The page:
The Windows Taskbar on my Vista Home Premium went from black to white…not only that, the Windows Sidebar also became white.
It turned out that the Update had turned off my Windows Aero! After 2 hours, I was able to reset it to the original settings.
MS13-059 for Internet Explorer includes eleven vulnerabilities:
o Internet Explorer Process Integrity Level Assignment Vulnerability
o EUC-JP Character Encoding Vulnerability
o Multiple [nine] Memory Corruption Vulnerabilities in Internet Explorer
Enhanced Security Configuration (ESC) for Internet Explorer, which defaults on Windows server OSs, mitigates all but the IE Process Integrity Level Assignment vulnerability. From Microsoft’s security bulletin FAQ: ESC “is a group of preconfigured settings in Internet Explorer that can reduce the likelihood of a user or administrator downloading and running specially crafted web content on a server. This is a mitigating factor for websites that you have not added to the Internet Explorer Trusted sites zone.”
Here’s a link to a description detailing how one uses ESC to add a web site to IE’s Trusted Zone:
Microsoft’s ESC for IE is analogous to using Firefox with the NoScript add-on to manage whitelisted web sites or using Google’s Chrome browser with its built-in whitelisting capability. I wish that Microsoft would make ESC available *as an option* to users of its Windows client OSs. Some of us prefer to whitelist our frequently-visited, legitimate web sites and, essentially, blacklist the rest of the Internet.
So, Microsoft, how about an official Microsoft download for ESC on Windows client OSs or even an unofficial download similar to Michael Howard’s DropMyRights tool developed for Windows XP?
I have a sneaking suspicion everyone who’s demanding Microsoft release ESC for clients has never actually used ESC.
ESC is so restrictive it basically breaks most, if not all, of the websites you visit. At that point you may as well not use IE and just rely on a third party browser. At which point it doesn’t matter if ESC is in place or not.
I use Firefox w/NoScript, Opera and Chromium web browser whitelisting capabilities. Of these three web browsers, Opera is the least friendly for whitelisting, requiring from the user:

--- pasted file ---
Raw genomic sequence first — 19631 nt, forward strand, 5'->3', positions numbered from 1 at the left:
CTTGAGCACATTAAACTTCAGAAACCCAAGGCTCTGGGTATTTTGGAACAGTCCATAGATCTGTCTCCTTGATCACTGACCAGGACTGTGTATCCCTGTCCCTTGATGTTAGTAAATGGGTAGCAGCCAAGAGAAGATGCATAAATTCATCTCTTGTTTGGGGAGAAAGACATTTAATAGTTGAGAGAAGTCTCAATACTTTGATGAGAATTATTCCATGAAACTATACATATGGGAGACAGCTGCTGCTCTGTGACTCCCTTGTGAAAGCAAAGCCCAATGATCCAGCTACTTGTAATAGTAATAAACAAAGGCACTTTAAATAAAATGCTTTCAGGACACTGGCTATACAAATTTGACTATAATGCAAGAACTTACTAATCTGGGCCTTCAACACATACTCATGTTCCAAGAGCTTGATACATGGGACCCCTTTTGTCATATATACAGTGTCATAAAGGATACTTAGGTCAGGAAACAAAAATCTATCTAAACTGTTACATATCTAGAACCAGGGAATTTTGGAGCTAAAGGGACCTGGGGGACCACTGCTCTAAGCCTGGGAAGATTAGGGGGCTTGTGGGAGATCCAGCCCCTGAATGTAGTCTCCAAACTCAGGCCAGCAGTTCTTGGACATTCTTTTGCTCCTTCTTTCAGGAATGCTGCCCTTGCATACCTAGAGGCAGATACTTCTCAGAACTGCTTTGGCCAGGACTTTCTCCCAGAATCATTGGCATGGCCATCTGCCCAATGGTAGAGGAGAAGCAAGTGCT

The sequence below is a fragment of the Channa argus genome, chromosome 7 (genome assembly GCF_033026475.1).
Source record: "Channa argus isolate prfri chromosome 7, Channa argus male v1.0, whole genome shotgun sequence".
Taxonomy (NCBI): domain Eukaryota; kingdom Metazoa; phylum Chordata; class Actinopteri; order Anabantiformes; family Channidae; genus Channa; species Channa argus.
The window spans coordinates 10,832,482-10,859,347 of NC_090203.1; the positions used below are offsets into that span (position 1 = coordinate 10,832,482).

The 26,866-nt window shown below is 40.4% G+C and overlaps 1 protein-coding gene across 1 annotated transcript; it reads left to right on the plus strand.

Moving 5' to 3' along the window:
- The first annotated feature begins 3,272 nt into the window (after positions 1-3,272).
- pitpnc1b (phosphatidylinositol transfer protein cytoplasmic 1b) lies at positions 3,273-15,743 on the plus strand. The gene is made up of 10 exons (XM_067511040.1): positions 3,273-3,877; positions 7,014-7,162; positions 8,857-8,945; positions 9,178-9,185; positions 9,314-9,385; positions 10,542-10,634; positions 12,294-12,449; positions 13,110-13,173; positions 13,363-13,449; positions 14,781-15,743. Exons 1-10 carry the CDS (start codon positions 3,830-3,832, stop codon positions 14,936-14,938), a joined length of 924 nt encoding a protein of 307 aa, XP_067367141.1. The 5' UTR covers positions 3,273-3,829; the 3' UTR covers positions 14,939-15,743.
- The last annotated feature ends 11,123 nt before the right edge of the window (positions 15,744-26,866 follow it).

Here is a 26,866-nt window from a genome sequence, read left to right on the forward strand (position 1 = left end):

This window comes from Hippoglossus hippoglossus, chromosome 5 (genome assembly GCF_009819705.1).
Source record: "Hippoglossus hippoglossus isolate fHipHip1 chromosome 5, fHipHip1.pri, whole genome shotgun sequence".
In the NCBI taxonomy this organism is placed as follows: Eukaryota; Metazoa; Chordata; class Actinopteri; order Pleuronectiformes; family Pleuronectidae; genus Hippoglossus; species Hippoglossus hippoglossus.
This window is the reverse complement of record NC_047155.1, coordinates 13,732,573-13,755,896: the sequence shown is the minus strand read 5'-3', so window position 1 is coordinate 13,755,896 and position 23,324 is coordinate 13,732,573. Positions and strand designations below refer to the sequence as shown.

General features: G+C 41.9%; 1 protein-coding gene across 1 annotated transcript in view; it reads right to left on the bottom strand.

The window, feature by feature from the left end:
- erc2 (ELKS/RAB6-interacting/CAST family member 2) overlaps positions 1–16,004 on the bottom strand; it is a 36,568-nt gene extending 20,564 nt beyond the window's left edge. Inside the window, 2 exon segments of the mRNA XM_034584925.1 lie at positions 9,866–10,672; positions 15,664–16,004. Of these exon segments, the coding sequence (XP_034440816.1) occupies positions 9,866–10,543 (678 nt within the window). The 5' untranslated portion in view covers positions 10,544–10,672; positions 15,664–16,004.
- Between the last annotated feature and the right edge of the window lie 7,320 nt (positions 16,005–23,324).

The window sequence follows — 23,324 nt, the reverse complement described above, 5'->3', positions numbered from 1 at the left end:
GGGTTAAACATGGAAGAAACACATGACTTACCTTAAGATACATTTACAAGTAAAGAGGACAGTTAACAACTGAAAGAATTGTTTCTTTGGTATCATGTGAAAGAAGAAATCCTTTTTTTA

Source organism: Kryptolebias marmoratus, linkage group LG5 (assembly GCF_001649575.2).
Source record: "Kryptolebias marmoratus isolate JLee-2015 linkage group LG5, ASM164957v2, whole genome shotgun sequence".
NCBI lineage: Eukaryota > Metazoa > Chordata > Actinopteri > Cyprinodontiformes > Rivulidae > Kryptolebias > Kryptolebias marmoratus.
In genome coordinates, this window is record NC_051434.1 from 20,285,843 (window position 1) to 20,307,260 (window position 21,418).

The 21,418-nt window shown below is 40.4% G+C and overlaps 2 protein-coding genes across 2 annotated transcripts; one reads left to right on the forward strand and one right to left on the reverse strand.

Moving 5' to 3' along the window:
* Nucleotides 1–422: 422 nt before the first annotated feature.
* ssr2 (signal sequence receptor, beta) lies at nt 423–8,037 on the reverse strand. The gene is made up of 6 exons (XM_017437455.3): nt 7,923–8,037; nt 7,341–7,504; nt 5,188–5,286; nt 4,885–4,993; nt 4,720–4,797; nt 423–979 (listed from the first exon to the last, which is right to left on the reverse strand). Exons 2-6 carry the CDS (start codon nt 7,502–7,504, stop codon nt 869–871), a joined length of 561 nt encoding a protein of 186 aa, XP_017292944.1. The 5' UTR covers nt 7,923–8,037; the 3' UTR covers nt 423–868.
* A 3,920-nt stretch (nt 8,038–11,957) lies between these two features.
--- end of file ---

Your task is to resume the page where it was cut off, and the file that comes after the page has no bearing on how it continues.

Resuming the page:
o a right-click on the web page to select ‘Edit site preferences …’ from the context menu
o select the ‘Scripting’ Tab from the Site Preferences window
This is no more onerous than using ESC for IE. It’s also optional to use.
But, you’re correct about one thing, I will not touch IE for Internet use without ESC for IE.
I wonder if its even safe to use prefetch on windows. I turn it off to save on disk thrashing….but I also turn prelink off on linux because it seems to defeat the purpose of ASLR or any file integrity checker.
While it is not used much, we still have an XP machine at work. We have had numerous problems with automatic updates, so we turned it off. By going to the Update site manually, it takes about two hours to connect, after hitting the “Custom” button.
For each update of Microsoft Security Essentials, for some reason, we receive an error code. I believe it has something to do with the .NET framework. This has happened over the last few months for each update of MSE.
Now, when I hit the “Custom” button, I must remember to look and uncheck any updates for MSE. I wish, when I hit the “Update” button on MSE to get the virus definitions that it would also pulled down any application updates.
Are any connections being blocked? Maybe check with your office admin, could be why its so slow also.
I kept having an error message when doing these updates myself. I did select MSE definitions for one of the optional updates, But I’m not sure its related. My issue was I had to allow the following outgoing connection before it installed all the updates. 22.214.171.124